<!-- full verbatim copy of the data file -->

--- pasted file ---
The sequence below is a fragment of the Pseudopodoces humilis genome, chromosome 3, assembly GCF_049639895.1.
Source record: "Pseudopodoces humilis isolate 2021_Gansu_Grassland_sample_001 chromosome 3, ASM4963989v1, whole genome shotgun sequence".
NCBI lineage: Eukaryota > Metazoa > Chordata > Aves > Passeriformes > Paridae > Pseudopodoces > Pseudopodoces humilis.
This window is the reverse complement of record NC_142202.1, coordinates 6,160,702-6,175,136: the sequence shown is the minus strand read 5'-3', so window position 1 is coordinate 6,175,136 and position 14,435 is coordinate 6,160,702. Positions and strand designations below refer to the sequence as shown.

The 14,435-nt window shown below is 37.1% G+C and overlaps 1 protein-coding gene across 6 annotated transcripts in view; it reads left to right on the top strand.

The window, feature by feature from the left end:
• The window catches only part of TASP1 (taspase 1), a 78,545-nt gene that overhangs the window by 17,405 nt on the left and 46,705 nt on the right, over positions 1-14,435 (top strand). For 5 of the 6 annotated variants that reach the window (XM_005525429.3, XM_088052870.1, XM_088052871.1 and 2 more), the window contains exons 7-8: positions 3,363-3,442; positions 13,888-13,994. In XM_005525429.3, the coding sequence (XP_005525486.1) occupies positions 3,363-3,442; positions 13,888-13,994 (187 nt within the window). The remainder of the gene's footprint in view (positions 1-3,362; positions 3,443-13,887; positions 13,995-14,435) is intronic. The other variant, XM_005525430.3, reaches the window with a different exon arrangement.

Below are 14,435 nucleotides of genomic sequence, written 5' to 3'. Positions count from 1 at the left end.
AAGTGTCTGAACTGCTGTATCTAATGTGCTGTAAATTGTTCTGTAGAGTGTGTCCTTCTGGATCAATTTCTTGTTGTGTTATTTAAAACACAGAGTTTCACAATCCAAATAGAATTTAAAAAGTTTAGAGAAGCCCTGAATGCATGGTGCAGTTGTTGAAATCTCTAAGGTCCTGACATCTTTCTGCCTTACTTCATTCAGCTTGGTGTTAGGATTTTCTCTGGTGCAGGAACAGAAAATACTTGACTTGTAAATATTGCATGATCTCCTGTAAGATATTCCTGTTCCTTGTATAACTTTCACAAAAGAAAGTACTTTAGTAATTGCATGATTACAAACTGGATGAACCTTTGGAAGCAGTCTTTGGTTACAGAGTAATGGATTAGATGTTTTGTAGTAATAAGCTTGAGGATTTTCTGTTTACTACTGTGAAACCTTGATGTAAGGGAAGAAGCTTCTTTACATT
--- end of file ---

The sequence below is a fragment of the Pseudopodoces humilis genome, chromosome 3, assembly GCF_049639895.1.
Source record: "Pseudopodoces humilis isolate 2021_Gansu_Grassland_sample_001 chromosome 3, ASM4963989v1, whole genome shotgun sequence".
NCBI lineage: Eukaryota > Metazoa > Chordata > Aves > Passeriformes > Paridae > Pseudopodoces > Pseudopodoces humilis.
This window is the reverse complement of record NC_142202.1, coordinates 6,160,702-6,175,136: the sequence shown is the minus strand read 5'-3', so window position 1 is coordinate 6,175,136 and position 14,435 is coordinate 6,160,702. Positions and strand designations below refer to the sequence as shown.

The 14,435-nt window shown below is 37.1% G+C and overlaps 1 protein-coding gene across 6 annotated transcripts in view; it reads left to right on the top strand.

The window, feature by feature from the left end:
• The window catches only part of TASP1 (taspase 1), a 78,545-nt gene that overhangs the window by 17,405 nt on the left and 46,705 nt on the right, over positions 1-14,435 (top strand). For 5 of the 6 annotated variants that reach the window (XM_005525429.3, XM_088052870.1, XM_088052871.1 and 2 more), the window contains exons 7-8: positions 3,363-3,442; positions 13,888-13,994. In XM_005525429.3, the coding sequence (XP_005525486.1) occupies positions 3,363-3,442; positions 13,888-13,994 (187 nt within the window). The remainder of the gene's footprint in view (positions 1-3,362; positions 3,443-13,887; positions 13,995-14,435) is intronic. The other variant, XM_005525430.3, reaches the window with a different exon arrangement.

Below are 14,435 nucleotides of genomic sequence, written 5' to 3'. Positions count from 1 at the left end.
AAGTGTCTGAACTGCTGTATCTAATGTGCTGTAAATTGTTCTGTAGAGTGTGTCCTTCTGGATCAATTTCTTGTTGTGTTATTTAAAACACAGAGTTTCACAATCCAAATAGAATTTAAAAAGTTTAGAGAAGCCCTGAATGCATGGTGCAGTTGTTGAAATCTCTAAGGTCCTGACATCTTTCTGCCTTACTTCATTCAGCTTGGTGTTAGGATTTTCTCTGGTGCAGGAACAGAAAATACTTGACTTGTAAATATTGCATGATCTCCTGTAAGATATTCCTGTTCCTTGTATAACTTTCACAAAAGAAAGTACTTTAGTAATTGCATGATTACAAACTGGATGAACCTTTGGAAGCAGTCTTTGGTTACAGAGTAATGGATTAGATGTTTTGTAGTAATAAGCTTGAGGATTTTCTGTTTACTACTGTGAAACCTTGATGTAAGGGAAGAAGCTTCTTTACATT